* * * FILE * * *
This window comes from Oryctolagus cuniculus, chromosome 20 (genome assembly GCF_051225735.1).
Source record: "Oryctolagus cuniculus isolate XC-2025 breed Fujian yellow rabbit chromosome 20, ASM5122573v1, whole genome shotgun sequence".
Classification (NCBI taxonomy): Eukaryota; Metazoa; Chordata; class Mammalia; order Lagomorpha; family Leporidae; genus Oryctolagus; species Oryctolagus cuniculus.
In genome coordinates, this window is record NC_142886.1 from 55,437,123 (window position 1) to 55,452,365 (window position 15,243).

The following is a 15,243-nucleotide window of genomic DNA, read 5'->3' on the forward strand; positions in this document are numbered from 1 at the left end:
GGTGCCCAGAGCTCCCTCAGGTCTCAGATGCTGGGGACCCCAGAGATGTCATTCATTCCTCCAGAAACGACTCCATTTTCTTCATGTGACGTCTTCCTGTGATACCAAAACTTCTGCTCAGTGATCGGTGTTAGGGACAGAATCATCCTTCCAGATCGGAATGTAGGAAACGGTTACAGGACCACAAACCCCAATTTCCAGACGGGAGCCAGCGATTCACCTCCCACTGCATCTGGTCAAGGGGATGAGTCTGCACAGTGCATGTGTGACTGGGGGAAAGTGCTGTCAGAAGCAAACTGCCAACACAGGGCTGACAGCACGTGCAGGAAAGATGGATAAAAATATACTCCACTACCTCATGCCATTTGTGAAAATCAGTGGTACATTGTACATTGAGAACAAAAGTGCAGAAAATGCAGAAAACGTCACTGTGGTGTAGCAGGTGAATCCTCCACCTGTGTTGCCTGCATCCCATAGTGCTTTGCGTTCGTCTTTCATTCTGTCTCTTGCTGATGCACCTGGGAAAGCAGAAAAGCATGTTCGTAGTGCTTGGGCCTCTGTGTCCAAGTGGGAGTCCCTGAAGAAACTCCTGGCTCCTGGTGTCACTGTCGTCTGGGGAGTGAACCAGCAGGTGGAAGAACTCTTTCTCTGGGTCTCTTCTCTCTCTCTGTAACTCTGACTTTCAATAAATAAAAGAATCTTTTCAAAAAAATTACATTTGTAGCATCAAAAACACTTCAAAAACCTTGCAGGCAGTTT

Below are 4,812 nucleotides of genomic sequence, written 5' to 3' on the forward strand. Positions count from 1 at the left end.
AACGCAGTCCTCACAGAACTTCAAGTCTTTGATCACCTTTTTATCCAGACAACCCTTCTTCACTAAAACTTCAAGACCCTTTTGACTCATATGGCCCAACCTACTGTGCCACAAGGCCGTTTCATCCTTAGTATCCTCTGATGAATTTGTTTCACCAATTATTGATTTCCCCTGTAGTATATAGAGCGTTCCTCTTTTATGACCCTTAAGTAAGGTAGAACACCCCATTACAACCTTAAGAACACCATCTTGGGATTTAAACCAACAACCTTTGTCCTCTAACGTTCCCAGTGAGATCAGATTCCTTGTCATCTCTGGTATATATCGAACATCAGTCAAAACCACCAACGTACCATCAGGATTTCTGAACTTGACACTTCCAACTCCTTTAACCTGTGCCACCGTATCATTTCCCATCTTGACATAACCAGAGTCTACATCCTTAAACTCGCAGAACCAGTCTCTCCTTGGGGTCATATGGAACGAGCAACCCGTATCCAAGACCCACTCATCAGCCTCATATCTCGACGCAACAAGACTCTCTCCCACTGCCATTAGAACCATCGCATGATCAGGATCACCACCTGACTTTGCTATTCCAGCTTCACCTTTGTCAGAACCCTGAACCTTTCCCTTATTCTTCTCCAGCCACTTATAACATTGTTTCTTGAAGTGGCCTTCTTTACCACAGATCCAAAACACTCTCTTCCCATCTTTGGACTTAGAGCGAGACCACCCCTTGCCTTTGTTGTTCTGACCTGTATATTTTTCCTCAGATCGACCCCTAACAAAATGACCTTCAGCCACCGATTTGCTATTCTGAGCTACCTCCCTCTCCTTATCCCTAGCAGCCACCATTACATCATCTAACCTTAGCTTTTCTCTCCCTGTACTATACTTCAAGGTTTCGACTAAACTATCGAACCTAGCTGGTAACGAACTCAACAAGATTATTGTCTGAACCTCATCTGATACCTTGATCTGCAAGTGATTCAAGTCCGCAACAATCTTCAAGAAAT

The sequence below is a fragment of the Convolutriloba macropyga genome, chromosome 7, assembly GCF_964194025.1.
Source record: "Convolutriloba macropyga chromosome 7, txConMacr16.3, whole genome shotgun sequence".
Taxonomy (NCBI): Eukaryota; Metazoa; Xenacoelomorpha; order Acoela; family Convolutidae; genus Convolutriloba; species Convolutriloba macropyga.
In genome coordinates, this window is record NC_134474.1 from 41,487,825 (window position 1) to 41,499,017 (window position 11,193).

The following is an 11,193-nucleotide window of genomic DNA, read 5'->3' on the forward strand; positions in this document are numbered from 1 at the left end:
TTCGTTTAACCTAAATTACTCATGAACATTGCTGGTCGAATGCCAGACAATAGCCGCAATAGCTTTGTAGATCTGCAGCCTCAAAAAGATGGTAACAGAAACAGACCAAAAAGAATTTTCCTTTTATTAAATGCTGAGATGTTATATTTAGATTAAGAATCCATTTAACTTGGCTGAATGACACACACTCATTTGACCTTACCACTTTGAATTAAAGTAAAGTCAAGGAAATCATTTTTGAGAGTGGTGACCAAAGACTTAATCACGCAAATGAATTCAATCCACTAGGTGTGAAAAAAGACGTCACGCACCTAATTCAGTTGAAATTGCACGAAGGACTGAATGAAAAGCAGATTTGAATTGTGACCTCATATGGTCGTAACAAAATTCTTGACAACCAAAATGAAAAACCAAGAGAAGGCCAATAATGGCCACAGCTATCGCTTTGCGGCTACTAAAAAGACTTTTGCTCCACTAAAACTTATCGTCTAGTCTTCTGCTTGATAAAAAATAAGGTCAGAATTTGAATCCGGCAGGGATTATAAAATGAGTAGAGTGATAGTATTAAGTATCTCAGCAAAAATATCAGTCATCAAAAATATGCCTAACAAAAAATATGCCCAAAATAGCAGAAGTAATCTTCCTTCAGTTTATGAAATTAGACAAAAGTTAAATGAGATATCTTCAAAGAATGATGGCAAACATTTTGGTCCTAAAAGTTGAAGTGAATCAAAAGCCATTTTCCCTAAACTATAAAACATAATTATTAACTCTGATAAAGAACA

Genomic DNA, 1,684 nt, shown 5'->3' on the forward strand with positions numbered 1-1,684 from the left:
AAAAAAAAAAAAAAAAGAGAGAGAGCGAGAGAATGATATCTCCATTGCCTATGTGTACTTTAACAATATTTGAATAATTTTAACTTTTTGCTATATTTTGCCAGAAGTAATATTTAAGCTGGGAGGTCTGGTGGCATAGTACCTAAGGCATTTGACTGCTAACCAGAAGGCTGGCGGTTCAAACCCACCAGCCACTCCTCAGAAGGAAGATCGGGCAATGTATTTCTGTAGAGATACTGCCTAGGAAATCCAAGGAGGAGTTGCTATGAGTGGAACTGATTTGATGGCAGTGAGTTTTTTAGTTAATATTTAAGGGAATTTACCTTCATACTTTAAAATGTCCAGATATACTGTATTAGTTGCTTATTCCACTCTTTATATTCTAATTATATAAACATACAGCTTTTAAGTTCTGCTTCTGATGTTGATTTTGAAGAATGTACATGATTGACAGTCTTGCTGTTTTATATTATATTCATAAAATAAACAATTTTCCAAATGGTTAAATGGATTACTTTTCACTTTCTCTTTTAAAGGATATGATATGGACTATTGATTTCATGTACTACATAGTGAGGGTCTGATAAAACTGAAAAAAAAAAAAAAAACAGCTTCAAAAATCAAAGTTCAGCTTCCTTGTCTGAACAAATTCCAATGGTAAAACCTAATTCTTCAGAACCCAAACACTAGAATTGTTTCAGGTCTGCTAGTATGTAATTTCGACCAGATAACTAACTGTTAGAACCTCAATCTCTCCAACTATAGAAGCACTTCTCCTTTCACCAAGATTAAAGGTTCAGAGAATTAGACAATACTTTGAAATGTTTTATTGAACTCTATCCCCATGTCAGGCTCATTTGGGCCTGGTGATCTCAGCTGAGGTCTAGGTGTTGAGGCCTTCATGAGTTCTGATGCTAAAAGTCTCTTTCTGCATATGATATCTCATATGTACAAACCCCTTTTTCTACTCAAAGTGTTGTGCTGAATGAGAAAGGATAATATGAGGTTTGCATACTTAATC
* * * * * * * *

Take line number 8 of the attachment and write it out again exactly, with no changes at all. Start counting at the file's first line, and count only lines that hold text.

AACGCAGTCCTCACAGAACTTCAAGTCTTTGATCACCTTTTTATCCAGACAACCCTTCTTCACTAAAACTTCAAGACCCTTTTGACTCATATGGCCCAACCTACTGTGCCACAAGGCCGTTTCATCCTTAGTATCCTCTGATGAATTTGTTTCACCAATTATTGATTTCCCCTGTAGTATATAGAGCGTTCCTCTTTTATGACCCTTAAGTAAGGTAGAACACCCCATTACAACCTTAAGAACACCATCTTGGGATTTAAACCAACAACCTTTGTCCTCTAACGTTCCCAGTGAGATCAGATTCCTTGTCATCTCTGGTATATATCGAACATCAGTCAAAACCACCAACGTACCATCAGGATTTCTGAACTTGACACTTCCAACTCCTTTAACCTGTGCCACCGTATCATTTCCCATCTTGACATAACCAGAGTCTACATCCTTAAACTCGCAGAACCAGTCTCTCCTTGGGGTCATATGGAACGAGCAACCCGTATCCAAGACCCACTCATCAGCCTCATATCTCGACGCAACAAGACTCTCTCCCACTGCCATTAGAACCATCGCATGATCAGGATCACCACCTGACTTTGCTATTCCAGCTTCACCTTTGTCAGAACCCTGAACCTTTCCCTTATTCTTCTCCAGCCACTTATAACATTGTTTCTTGAAGTGGCCTTCTTTACCACAGATCCAAAACACTCTCTTCCCATCTTTGGACTTAGAGCGAGACCACCCCTTGCCTTTGTTGTTCTGACCTGTATATTTTTCCTCAGATCGACCCCTAACAAAATGACCTTCAGCCACCGATTTGCTATTCTGAGCTACCTCCCTCTCCTTATCCCTAGCAGCCACCATTACATCATCTAACCTTAGCTTTTCTCTCCCTGTACTATACTTCAAGGTTTCGACTAAACTATCGAACCTAGCTGGTAACGAACTCAACAAGATTATTGTCTGAACCTCATCTGATACCTTGATCTGCAAGTGATTCAAGTCCGCAACAATCTTCAAGAAAT